Craeft: An Inquiry Into the Origins and True Meaning of Traditional Crafts by Alexander Langlands. I had high expectations going into this book. I love the idea of the connection between mind, heart, head, and hands when creating something. I love that there is meaning behind the creation of something. There were parts of the book that I really enjoyed, but in the end, I don’t care how you make quick lime. I don’t have interest in the creation of ponds. I think I would have liked the book more if it were illustrated, as I often didn’t have the ability to visualize what he was talking about. I give it two out of five stars.

The Dinner List by Rebecca Serle. I have a confession. I cannot relate to characters who live in fiscally irresponsible manners. It’s why I hate the Shopoholic books. Spending recklessly and not living within your means gives me the heebie jeebies. I can’t relate to it. That, which is a very small part of this book, kept me from relating to the main character. I honestly think that is the only thing that kept me from loving this book. The book is about a woman who shows up at her birthday dinner to find the five people on her list of people living or dead she would share a dinner with. It is a very interesting premise, but fell flat with me. I give this book three out of five stars.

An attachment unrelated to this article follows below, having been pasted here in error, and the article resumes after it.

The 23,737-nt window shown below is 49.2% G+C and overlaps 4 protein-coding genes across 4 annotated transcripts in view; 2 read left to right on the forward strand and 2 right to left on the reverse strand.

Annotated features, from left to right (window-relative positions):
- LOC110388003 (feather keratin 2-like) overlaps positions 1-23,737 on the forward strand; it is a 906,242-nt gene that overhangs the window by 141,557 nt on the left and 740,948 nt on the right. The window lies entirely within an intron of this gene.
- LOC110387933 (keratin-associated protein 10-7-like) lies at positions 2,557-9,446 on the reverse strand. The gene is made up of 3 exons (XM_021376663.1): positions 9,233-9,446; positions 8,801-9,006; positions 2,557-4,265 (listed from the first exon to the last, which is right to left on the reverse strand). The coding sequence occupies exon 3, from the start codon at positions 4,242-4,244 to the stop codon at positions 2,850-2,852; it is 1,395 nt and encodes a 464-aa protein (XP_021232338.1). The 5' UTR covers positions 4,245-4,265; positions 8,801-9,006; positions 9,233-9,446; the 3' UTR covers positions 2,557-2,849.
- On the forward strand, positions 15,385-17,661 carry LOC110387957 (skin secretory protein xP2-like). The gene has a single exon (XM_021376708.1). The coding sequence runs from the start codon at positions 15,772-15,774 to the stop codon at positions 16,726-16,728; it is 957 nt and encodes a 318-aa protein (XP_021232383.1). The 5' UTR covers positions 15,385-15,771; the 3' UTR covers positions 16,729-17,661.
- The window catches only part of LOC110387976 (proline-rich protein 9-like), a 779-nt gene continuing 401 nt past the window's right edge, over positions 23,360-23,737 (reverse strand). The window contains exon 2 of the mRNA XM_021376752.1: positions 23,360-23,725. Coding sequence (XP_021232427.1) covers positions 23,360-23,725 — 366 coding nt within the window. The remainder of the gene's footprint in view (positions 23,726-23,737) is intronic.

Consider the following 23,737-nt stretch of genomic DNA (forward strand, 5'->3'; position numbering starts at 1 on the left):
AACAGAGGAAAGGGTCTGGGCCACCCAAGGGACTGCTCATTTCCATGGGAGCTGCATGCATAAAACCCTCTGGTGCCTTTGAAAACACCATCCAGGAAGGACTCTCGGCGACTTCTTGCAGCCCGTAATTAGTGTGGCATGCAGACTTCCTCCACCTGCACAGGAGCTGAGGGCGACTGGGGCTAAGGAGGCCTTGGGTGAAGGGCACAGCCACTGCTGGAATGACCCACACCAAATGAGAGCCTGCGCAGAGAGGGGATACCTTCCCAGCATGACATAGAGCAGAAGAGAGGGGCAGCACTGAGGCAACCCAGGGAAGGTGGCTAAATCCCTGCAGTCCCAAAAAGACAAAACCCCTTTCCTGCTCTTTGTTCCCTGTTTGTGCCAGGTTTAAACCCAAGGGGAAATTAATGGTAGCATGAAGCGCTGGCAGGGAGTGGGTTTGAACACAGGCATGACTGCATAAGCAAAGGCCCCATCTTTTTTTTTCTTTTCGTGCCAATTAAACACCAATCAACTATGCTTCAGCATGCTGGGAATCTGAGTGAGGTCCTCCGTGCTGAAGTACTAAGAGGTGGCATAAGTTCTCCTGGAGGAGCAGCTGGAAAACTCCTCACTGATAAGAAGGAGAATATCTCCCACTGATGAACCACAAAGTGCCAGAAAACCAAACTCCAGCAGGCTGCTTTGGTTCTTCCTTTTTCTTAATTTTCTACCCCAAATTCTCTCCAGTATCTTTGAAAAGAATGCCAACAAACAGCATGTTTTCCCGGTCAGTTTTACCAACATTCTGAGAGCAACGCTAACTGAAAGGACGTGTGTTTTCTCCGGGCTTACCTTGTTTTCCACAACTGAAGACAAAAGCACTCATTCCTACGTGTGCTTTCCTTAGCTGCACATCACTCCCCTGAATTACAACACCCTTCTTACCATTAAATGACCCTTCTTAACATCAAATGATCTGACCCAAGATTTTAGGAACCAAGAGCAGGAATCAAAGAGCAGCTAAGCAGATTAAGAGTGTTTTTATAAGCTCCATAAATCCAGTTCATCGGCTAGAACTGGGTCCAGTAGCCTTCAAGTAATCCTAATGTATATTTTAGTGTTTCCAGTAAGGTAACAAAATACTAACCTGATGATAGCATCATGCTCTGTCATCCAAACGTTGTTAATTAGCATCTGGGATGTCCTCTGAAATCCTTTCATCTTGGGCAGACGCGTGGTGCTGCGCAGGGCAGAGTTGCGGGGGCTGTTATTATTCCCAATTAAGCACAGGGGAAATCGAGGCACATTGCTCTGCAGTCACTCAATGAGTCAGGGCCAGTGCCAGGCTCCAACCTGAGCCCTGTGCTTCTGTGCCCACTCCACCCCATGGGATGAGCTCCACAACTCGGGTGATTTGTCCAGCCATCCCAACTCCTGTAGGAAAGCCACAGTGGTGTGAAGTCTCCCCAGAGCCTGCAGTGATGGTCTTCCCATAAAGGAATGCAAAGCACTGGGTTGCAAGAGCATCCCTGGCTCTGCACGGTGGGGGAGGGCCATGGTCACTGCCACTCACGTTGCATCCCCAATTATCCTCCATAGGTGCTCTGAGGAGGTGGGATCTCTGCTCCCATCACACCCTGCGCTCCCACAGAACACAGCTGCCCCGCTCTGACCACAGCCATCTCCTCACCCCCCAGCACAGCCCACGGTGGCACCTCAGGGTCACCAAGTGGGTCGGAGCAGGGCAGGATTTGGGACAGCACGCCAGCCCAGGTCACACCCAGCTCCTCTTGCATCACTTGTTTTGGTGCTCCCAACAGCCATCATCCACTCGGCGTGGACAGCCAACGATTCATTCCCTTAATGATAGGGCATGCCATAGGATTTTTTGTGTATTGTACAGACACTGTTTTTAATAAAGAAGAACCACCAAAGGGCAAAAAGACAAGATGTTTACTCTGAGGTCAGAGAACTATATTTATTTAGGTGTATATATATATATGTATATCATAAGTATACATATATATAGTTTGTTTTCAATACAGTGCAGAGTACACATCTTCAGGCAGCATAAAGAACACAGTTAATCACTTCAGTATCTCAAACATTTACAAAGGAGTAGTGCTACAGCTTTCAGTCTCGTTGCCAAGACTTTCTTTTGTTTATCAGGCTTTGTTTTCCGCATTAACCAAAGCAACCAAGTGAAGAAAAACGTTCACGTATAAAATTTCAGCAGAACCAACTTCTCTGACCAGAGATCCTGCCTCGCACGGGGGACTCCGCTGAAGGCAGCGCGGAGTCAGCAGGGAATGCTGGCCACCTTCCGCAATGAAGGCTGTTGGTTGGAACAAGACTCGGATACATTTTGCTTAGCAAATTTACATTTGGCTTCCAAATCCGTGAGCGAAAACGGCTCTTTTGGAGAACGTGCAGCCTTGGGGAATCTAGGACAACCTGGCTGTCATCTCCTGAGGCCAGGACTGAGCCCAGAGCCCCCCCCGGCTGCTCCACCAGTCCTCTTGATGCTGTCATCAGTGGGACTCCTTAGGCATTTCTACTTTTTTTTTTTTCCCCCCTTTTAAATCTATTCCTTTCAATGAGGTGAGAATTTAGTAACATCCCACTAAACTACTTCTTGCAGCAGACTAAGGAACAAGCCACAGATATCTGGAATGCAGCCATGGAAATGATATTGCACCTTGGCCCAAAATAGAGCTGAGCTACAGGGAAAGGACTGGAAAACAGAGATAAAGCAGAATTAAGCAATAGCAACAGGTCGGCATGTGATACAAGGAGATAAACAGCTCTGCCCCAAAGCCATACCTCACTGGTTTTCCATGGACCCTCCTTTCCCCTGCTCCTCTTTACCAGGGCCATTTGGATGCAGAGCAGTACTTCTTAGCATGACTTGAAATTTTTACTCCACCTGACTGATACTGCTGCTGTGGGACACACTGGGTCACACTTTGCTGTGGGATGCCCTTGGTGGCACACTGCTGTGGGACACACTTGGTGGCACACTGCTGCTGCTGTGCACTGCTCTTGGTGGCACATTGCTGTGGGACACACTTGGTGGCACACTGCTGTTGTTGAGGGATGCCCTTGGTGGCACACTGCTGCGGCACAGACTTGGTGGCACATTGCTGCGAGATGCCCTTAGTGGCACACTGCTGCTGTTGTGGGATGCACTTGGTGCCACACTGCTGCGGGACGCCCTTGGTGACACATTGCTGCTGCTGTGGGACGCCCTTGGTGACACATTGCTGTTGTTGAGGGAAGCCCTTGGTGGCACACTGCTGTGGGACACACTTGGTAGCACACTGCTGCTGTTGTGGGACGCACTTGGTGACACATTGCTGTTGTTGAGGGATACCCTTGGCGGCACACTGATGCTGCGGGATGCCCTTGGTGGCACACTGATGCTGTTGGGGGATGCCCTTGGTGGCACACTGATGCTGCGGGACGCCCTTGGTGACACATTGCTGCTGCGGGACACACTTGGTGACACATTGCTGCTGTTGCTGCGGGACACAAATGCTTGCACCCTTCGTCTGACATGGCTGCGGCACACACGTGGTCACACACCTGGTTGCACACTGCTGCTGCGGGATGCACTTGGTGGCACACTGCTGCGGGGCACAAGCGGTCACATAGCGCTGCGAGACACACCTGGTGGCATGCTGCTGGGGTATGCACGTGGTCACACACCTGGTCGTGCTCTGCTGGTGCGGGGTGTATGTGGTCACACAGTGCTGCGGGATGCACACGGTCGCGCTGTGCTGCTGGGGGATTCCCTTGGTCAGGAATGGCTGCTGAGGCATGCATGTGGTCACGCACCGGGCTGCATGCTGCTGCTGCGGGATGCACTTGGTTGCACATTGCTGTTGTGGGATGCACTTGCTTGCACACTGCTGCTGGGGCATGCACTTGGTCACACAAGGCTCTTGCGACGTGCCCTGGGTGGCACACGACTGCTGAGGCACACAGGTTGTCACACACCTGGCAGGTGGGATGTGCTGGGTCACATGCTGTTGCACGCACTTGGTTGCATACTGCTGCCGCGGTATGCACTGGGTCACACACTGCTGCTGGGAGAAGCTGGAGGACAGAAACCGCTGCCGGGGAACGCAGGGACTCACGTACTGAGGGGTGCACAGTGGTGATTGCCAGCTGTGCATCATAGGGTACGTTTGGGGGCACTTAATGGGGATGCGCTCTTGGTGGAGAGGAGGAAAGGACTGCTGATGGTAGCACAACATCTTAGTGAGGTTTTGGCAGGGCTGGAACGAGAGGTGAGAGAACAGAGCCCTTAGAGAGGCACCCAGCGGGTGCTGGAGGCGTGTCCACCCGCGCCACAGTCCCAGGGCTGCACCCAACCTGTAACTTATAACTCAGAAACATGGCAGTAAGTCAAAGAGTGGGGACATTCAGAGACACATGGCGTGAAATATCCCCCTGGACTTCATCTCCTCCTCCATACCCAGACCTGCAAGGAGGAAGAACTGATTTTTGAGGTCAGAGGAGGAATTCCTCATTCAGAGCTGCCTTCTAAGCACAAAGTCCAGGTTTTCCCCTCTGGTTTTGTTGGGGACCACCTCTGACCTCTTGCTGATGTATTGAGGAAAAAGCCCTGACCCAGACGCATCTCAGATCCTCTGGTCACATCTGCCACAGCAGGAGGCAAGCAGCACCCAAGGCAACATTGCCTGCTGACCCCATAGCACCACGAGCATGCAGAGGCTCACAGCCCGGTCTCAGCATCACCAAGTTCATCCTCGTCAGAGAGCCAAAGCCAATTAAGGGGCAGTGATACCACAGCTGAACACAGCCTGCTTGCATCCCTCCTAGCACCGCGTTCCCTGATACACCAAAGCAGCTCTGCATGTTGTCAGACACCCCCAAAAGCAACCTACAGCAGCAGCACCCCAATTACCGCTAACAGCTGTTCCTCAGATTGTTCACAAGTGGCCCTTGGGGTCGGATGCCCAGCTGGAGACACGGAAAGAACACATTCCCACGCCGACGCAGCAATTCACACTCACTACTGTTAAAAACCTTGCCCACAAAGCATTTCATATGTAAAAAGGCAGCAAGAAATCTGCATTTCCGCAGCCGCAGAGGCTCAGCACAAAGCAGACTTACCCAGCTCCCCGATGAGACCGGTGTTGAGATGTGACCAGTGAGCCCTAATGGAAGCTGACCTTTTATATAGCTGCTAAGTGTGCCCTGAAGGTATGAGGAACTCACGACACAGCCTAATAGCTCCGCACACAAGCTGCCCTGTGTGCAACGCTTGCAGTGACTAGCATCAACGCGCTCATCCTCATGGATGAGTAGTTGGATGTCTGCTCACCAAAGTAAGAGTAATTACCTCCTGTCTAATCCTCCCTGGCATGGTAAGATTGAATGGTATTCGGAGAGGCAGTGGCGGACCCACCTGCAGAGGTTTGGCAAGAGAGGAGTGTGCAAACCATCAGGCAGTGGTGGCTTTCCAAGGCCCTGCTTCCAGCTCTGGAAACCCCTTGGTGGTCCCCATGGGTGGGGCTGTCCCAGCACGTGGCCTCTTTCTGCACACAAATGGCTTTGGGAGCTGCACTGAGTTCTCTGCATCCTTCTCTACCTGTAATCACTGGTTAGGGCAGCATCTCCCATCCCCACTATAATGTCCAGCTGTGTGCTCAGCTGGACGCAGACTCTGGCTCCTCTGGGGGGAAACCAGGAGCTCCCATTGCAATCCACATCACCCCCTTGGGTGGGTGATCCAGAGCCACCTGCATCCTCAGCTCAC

My stack of books for September is too ambitious. 20180901_095033419160309995429006.jpgI’m 80 pages into Beartown. I am enjoying it, but it’s pretty depressing. I loved the other Fredrik Backman books I’ve read, and they started out dark too. I have yet to read more than 25 pages in one sitting, which is much less than I normally read.

I’m having a hard time getting into books that require thought at the moment. I even skipped Book of the Month Club this month because nothing spoke to me. I think it’s this time of year. At least I hope it is, because when fall arrives I hope I’m back to reading good books.

What do you do when you’re in a reading slump?